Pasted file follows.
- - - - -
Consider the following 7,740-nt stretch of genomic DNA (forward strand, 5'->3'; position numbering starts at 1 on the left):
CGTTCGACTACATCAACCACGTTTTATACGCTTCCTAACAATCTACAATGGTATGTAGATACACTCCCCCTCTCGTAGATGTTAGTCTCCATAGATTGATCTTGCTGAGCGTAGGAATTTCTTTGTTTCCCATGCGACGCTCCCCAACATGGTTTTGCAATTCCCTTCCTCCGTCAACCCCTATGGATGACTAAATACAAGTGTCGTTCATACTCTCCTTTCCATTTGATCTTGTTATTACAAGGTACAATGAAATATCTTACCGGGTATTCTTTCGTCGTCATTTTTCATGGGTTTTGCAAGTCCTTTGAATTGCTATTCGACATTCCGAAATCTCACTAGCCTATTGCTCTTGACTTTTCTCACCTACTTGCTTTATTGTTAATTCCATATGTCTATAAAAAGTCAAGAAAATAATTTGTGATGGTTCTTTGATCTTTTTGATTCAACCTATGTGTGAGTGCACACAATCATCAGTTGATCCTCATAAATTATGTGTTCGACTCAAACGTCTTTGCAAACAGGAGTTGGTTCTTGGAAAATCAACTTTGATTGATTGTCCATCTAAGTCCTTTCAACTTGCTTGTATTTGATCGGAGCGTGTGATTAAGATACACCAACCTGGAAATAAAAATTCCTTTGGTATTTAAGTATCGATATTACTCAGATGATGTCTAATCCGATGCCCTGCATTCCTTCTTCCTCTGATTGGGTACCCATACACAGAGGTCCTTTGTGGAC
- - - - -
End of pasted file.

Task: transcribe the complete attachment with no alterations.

Consider the following 7,740-nt stretch of genomic DNA (forward strand, 5'->3'; position numbering starts at 1 on the left):
CGTTCGACTACATCAACCACGTTTTATACGCTTCCTAACAATCTACAATGGTATGTAGATACACTCCCCCTCTCGTAGATGTTAGTCTCCATAGATTGATCTTGCTGAGCGTAGGAATTTCTTTGTTTCCCATGCGACGCTCCCCAACATGGTTTTGCAATTCCCTTCCTCCGTCAACCCCTATGGATGACTAAATACAAGTGTCGTTCATACTCTCCTTTCCATTTGATCTTGTTATTACAAGGTACAATGAAATATCTTACCGGGTATTCTTTCGTCGTCATTTTTCATGGGTTTTGCAAGTCCTTTGAATTGCTATTCGACATTCCGAAATCTCACTAGCCTATTGCTCTTGACTTTTCTCACCTACTTGCTTTATTGTTAATTCCATATGTCTATAAAAAGTCAAGAAAATAATTTGTGATGGTTCTTTGATCTTTTTGATTCAACCTATGTGTGAGTGCACACAATCATCAGTTGATCCTCATAAATTATGTGTTCGACTCAAACGTCTTTGCAAACAGGAGTTGGTTCTTGGAAAATCAACTTTGATTGATTGTCCATCTAAGTCCTTTCAACTTGCTTGTATTTGATCGGAGCGTGTGATTAAGATACACCAACCTGGAAATAAAAATTCCTTTGGTATTTAAGTATCGATATTACTCAGATGATGTCTAATCCGATGCCCTGCATTCCTTCTTCCTCTGATTGGGTACCCATACACAGAGGTCCTTTGTGGAC